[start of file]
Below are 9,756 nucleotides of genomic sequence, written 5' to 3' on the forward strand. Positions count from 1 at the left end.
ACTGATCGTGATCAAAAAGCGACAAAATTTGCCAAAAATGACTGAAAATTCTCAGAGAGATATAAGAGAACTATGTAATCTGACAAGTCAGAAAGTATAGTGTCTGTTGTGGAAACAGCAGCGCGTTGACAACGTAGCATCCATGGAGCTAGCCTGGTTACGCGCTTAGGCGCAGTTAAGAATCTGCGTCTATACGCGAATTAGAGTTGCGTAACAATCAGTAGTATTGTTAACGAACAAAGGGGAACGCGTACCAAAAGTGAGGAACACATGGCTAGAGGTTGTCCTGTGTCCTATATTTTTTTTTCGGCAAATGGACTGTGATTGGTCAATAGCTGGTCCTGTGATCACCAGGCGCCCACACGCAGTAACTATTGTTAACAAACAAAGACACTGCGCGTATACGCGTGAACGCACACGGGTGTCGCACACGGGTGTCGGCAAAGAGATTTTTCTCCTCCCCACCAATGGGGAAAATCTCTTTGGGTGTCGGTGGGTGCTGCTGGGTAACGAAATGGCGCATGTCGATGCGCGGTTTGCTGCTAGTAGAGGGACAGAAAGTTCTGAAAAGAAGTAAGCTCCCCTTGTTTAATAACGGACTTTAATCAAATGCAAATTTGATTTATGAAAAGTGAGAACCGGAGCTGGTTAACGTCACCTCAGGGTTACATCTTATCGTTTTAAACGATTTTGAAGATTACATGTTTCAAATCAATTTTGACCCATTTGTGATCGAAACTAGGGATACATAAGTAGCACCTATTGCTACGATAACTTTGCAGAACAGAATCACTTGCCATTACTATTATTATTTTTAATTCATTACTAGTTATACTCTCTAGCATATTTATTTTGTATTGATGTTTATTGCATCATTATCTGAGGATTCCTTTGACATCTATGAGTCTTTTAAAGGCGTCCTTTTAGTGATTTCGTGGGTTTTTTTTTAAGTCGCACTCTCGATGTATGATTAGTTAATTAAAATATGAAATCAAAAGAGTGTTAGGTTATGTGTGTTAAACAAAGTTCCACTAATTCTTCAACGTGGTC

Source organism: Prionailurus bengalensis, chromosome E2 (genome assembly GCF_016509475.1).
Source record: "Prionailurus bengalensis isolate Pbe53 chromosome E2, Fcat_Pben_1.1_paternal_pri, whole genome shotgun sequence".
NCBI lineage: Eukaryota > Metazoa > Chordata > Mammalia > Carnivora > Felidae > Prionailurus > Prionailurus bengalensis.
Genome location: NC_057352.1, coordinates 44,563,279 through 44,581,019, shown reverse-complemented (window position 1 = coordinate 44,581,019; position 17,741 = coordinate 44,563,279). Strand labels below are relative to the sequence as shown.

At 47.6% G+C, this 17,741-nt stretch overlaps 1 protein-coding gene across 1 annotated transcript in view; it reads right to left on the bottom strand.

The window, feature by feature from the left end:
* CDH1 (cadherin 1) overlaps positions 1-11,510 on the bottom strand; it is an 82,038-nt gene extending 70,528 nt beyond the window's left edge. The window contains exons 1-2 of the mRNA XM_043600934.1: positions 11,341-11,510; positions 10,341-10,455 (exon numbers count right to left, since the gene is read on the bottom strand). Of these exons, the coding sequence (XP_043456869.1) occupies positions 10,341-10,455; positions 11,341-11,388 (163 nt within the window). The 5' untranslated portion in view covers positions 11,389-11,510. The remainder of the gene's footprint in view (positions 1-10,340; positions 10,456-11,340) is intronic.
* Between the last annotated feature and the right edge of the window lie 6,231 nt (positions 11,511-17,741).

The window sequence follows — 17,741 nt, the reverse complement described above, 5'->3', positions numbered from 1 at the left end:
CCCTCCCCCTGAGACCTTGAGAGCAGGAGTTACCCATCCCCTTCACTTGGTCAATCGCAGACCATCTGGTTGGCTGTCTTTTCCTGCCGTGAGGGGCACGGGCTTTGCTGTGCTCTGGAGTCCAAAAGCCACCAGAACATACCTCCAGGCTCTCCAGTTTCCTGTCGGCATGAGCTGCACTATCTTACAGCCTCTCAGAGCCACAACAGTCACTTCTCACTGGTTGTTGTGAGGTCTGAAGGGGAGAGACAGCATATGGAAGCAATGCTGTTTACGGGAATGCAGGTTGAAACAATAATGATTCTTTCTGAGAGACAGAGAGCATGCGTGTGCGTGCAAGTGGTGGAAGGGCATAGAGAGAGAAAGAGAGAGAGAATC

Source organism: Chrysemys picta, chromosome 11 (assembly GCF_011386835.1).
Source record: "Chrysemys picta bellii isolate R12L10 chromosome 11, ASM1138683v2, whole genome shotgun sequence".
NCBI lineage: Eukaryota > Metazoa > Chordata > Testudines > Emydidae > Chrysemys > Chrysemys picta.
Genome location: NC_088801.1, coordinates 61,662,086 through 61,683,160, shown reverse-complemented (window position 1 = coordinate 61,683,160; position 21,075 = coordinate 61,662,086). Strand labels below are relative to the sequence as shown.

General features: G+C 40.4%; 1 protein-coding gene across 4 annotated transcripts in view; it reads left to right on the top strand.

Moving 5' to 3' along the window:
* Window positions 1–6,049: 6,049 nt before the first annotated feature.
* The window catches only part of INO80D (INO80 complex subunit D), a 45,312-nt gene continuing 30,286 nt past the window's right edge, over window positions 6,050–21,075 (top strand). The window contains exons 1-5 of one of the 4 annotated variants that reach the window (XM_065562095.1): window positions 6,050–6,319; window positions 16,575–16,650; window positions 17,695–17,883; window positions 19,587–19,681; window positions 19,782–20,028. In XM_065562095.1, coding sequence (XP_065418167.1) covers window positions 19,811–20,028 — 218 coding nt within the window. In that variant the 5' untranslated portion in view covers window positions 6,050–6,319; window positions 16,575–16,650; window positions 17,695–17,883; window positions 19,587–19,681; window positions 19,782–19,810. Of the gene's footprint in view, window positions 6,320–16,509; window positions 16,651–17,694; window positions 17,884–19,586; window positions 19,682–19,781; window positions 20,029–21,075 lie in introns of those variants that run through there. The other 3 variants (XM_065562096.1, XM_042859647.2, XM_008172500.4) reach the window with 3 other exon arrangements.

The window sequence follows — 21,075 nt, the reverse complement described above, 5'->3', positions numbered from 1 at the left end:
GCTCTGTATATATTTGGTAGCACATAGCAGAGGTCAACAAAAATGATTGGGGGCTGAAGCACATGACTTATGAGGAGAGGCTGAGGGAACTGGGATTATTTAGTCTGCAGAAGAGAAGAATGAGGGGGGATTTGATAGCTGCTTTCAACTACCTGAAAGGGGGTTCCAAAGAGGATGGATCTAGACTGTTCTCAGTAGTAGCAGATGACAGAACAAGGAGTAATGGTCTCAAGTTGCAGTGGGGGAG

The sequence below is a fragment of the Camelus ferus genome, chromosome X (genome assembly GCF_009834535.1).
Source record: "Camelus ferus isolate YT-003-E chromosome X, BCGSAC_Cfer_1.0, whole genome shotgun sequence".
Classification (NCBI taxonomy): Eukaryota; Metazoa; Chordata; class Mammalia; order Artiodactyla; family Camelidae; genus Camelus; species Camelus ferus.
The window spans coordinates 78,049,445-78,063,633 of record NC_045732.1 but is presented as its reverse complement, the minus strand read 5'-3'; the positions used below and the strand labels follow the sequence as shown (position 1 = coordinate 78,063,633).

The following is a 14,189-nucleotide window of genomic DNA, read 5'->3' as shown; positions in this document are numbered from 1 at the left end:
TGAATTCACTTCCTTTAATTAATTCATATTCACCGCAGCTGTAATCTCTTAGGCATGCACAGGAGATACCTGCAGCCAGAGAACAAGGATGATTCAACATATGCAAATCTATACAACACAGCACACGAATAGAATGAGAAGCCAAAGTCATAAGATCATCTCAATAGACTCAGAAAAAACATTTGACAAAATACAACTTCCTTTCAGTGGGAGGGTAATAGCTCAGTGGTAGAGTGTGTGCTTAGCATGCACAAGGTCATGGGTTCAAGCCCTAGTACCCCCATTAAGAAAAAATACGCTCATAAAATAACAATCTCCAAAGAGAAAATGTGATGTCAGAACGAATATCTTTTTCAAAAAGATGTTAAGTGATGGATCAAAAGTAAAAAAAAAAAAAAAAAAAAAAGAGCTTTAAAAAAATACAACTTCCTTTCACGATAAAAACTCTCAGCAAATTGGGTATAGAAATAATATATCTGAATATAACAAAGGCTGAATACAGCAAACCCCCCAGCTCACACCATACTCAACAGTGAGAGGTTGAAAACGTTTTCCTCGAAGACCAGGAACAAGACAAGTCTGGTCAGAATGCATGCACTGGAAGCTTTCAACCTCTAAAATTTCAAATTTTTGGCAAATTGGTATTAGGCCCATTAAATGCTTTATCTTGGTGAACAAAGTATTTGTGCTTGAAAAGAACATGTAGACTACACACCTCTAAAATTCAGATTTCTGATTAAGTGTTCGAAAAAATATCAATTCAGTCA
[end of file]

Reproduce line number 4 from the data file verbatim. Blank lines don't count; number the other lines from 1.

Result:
Source record: "Prionailurus bengalensis isolate Pbe53 chromosome E2, Fcat_Pben_1.1_paternal_pri, whole genome shotgun sequence".